The word “adaption” just seems weird to me.

December 17, 2022 5:03 am

Modelling and Big Money

“Labs vary in size, but a typical climate modeling lab is of the order of 200 people (including scientists, technicians, and admin support). And most of the models I’ve looked at have been under steady development for twenty years or more. So, that gives us starting point of 200*20 = 4,000 person-years. Luckily, most scientists care more about science than salary, so they’re much cheaper than software professionals. Given we’ll have a mix of postdocs and senior scientists, let’s say average salary would be around $150,000 per year including benefits and other overheads. That’s $600 million.

Oh, and that doesn’t including the costs of equipping and operating a tier-2 supercomputing facility, as the climate model runs will easily keep such a facility fully loaded full time (and we’ll need to factor in the cost to replace the supercomputer every few years to take advantage of performance increases).”

Andy Pattullo
December 17, 2022 7:17 am

Computer models represent the real world and its future the way fashion models represent Walmart shoppers.

Reply to  Andy Pattullo
December 17, 2022 11:00 am

That made me chuckle, thanks.

Andy Pattullo
December 17, 2022 7:20 am

Why has so much of our supposed science establishment, completely abandoned the principles of science, just as our leadership elite have abandoned the principles of good governance and our public’s media no longer have any interest in honest journalism.

December 17, 2022 7:59 am

I’m beginning to think that “computer model” is just another way of saying nonsense

Dodgy Geezer
December 17, 2022 8:29 am

How many new species will arrive by 2100?

Reply to  Dodgy Geezer
December 17, 2022 12:00 pm

A lot more if a few of the old ones die off.

December 17, 2022 9:00 am

Man has met the enemy and the enemy is ….man. Fur seals in Antarctica have recovered from being hunted to near extinction but the seals are threatening the sparse flora. South Florida has a python problem …an iguana problem….and a wild pig one thanks to man. China has few birds….little wildlife in general…due to Mao and man. 8 billion humans on the planet is enough….why more? Plastics have been detected in snow in Antarctica and all the oceans.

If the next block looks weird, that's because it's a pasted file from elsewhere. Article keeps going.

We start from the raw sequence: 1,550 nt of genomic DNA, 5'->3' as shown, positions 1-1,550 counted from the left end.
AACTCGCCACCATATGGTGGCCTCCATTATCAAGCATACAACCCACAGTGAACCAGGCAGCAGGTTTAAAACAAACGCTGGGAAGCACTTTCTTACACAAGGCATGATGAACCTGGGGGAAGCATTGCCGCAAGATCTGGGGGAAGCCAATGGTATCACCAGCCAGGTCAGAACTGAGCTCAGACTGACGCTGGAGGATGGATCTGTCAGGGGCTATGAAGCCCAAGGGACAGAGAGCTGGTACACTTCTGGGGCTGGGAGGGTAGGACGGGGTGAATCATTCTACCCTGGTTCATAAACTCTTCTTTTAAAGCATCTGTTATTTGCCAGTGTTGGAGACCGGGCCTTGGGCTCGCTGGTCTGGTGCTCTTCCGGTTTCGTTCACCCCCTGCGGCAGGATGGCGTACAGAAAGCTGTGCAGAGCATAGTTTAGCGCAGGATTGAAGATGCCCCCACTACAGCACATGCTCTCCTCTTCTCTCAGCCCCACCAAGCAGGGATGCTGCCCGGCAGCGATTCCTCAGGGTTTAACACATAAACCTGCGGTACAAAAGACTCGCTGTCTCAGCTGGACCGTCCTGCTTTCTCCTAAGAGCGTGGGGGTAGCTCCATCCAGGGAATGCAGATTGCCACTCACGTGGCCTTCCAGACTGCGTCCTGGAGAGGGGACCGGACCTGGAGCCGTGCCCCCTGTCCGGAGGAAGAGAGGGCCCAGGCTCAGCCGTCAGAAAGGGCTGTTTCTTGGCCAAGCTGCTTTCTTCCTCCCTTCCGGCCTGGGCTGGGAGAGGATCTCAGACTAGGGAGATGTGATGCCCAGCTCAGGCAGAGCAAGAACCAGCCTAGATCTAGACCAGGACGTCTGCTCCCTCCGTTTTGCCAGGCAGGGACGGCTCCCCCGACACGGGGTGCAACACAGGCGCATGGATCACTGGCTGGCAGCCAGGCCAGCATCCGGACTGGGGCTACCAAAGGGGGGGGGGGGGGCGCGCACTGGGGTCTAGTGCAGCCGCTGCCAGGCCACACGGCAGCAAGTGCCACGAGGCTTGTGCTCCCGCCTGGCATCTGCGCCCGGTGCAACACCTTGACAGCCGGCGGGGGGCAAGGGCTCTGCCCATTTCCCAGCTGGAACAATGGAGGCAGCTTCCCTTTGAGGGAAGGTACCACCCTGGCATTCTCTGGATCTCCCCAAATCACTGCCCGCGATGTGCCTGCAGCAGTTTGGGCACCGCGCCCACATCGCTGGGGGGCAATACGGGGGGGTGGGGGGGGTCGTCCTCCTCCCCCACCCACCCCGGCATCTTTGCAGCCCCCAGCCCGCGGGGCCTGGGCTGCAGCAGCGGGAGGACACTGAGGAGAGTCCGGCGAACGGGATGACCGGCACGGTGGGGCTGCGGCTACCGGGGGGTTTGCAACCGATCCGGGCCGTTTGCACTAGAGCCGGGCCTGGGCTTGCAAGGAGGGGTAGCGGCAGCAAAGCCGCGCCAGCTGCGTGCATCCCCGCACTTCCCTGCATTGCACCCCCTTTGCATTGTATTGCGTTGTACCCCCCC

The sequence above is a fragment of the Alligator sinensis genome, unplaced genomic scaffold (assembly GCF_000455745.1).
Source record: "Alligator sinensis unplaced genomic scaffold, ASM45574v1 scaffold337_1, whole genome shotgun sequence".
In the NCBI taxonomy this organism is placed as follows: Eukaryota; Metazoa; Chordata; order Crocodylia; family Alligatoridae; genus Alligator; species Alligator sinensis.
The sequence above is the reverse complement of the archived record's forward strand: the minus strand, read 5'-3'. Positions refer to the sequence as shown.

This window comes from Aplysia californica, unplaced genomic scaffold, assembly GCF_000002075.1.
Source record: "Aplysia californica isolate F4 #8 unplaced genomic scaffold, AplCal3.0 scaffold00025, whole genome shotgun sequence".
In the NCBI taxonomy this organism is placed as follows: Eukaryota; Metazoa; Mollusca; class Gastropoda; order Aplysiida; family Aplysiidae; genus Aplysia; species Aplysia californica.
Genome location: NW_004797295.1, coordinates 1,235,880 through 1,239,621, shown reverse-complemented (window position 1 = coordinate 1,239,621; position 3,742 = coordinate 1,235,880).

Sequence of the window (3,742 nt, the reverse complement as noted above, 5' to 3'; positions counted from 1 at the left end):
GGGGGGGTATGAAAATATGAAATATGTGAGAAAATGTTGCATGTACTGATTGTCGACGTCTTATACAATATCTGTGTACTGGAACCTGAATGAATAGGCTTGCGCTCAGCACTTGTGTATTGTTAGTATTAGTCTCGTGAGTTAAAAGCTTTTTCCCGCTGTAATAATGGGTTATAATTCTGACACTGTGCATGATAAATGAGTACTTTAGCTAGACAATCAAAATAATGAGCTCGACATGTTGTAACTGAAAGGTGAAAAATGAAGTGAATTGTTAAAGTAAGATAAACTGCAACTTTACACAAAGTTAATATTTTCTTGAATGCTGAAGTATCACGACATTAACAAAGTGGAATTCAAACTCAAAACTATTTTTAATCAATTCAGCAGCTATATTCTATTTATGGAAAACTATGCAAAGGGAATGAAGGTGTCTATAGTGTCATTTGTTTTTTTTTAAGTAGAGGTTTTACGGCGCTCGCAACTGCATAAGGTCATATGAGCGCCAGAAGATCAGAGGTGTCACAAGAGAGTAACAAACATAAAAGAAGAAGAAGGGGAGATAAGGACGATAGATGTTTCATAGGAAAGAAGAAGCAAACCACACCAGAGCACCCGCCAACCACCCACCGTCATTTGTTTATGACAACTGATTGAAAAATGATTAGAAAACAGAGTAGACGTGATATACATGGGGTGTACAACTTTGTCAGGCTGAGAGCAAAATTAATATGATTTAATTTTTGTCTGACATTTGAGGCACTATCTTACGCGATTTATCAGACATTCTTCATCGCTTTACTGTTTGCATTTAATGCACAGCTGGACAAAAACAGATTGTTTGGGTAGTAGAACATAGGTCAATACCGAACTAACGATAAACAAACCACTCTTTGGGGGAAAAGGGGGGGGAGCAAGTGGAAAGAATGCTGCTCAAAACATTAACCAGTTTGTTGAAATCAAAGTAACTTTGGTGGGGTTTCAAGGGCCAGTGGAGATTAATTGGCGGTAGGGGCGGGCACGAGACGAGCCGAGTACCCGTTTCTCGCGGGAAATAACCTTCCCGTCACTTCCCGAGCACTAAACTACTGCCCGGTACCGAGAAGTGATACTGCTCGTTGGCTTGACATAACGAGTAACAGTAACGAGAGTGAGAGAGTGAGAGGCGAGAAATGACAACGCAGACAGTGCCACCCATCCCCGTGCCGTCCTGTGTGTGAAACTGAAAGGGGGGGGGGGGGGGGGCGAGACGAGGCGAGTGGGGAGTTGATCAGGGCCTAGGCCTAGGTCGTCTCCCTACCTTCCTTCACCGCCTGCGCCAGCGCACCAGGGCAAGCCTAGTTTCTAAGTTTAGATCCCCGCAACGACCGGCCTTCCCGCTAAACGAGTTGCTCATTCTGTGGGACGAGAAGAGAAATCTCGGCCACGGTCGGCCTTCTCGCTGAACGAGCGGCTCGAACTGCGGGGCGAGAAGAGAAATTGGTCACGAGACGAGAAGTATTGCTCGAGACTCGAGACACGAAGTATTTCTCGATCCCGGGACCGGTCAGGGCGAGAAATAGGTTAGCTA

Last edited 1 month ago by antigtiff
Gary Pearse
December 17, 2022 11:00 am

“The authors of the study admitted that gathering real world data is difficult, so they decided to create their own data.”

Well at least they have stayed in the field of their expertise. Climate change boffins have PhDs in making up their own data when nature does something they don’t like. Like Beyond Meat^тм this ersatz model could be termed Beyond Models!

December 17, 2022 11:21 am

These guys actually seem to believe that nature is inflexible and incapable of adapting to change.
If species A eats primarily species B, if species B dies out, the species A will also die out, since no animal ever has figured out how to eat something else.

They also assume that no animal is capable of adapting to changing conditions. No animal is capable of moving its range to adapt to warmer or colder. It’s completely impossible for animals to adapt their behavior if there is small change in precipitation levels.

Last edited 1 month ago by MarkW
December 17, 2022 1:11 pm

Good Grief!

“The authors of the study admitted that gathering real world data is difficult, so they decided to create their own data.”

Papers usually get retracted when it is found that the authors have “created their own data” whole cloth out of their imaginations.

Last edited 1 month ago by Kip Hansen
December 17, 2022 1:32 pm

Surely they’re not still using those flawed computer models? That’s the definition of insanity

December 17, 2022 1:40 pm

A computer will only ever tell you precisely what you tell it to. If you tell it to be disfunctional it will do so as well… and computers are always precisely wrong.

December 17, 2022 4:27 pm

I thought I heard many years ago that Koala (or is that koalas) are also cannibalistic when required

December 17, 2022 5:33 pm

One of the researchers involved says it shows biodiversity conservation and climate change mitigation go together”

Introducing the author’s extreme bias.

The tool found that under the worst climate change prediction”

Reinforcing, that the authors’ are biased. No-one sane uses a Climate “worst case” scenario as everyone involved admits it is far too extreme.

The simulation conducted on one of Europe’s most powerful supercomputers also found that one extinction caused a cascade of extinctions that have been coined “co-extinctions”

Just how does a computer program decide any animal is going to die? Let alone, the entire species perishes all over the globe?

They don’t unless someone hard codes in ‘XX’ means an animal dies, ‘XXX’ means the entire species falls over dead, immediately.

The author’s never experienced an animal dying because their environment turned deadly. As such, their program design is a truly rank amateur attempt.

And they wasted super computer time to run this thing?

The authors of the study admitted that gathering real world data is difficult, so they decided to create their own data.”

And they rest their case. Personally, I think they’re reread “Silent Spring” too often.

December 18, 2022 12:40 am

i didnt realise the cane toad problem in australia had been solved. i had noted some news articles about crows stressing the toads, washing them and then eating them, but didnt realise that thia behaviour was so widespread that the can toad problem was solved.
strangely, wikipedia hasnt noticed such a profoundly important result either.
layers of bs.